Applying Starnes and Weatherspoon to Echezarreta's situation, we find that he could be guilty of participating in a RICO conspiracy, even though the conspiracy had the single objective of importing the 200 pound load of marijuana, so long as he committed or agreed to commit at least two separate crimes in furtherance of the conspiracy's single objective. It follows, however, that, if the district judge was correct, and we believe that he was, in finding that Hernandez holds that the crimes of possession with intent to distribute and of actual distribution were merged into one, there was no separate crime performed in furtherance of the conspiracy's objective that would constitute the necessary second act of racketeering.
In Hernandez we considered whether consecutive sentences could be imposed on an individual for possession with intent to distribute and for distribution of drugs. Both crimes are violations of 21 U.S.C.A. § 841(a). The Court held that consecutive sentences could not be imposed. The element of the Court's decision critical here is whether the holding merely means that sentencing for the two convictions is merged or whether the two separate offenses merge into one. The intent of the Court is not altogether clear, but the clearest statement in the opinion is that "[w]hen the intent to distribute was executed by a successful sale, the possession with intent to do so merged into the completed offense", 591 F.2d at 1022, indicating that the Court believed the actual crimes merged into one. This conclusion concerning the Court's intent is bolstered by the Court's emphasis of Bell v. United States, 349 U.S. 81, 75 S.Ct. 620, 99 L.Ed. 905 (1955), in which the Supreme Court, striking down the imposition of consecutive sentences for violations of the Mann Act in the transportation of two women across state lines at one time, found the act ambiguous concerning whether the actions at issue were one or two crimes and adopted a "rule of lenity" providing that "doubt will be resolved against turning a single transaction into multiple offenses." 349 U.S. at 84.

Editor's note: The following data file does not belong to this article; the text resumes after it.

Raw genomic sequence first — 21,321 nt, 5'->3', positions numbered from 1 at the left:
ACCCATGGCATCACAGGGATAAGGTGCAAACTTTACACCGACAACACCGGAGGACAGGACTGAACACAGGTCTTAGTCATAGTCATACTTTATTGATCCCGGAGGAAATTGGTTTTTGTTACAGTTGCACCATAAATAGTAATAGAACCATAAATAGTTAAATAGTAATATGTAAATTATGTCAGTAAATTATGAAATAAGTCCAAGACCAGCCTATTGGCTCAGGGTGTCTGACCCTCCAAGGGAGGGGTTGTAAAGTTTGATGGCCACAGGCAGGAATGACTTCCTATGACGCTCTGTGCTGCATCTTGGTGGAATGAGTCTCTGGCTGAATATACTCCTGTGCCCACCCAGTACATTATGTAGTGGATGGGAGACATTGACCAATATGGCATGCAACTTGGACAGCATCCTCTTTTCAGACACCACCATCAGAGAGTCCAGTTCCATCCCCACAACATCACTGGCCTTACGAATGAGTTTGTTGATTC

The predominant emphasis in Hernandez is on merger of offenses. We recognized this in United States v. Colmenares-Hernandez, 659 F.2d 39, 43 (1981), and United States v. Caston, 615 F.2d 1111, 1117 (1980), cert. denied, 449 U.S. 831, 101 S.Ct. 99, 66 L.Ed.2d 36 (1981).
In summary, unless there occurred two separate acts which Echezarreta agreed to do in furtherance of the conspiracy to import marijuana, there was no pattern of racketeering necessary for conviction for participation in a RICO conspiracy. There were no two separate acts.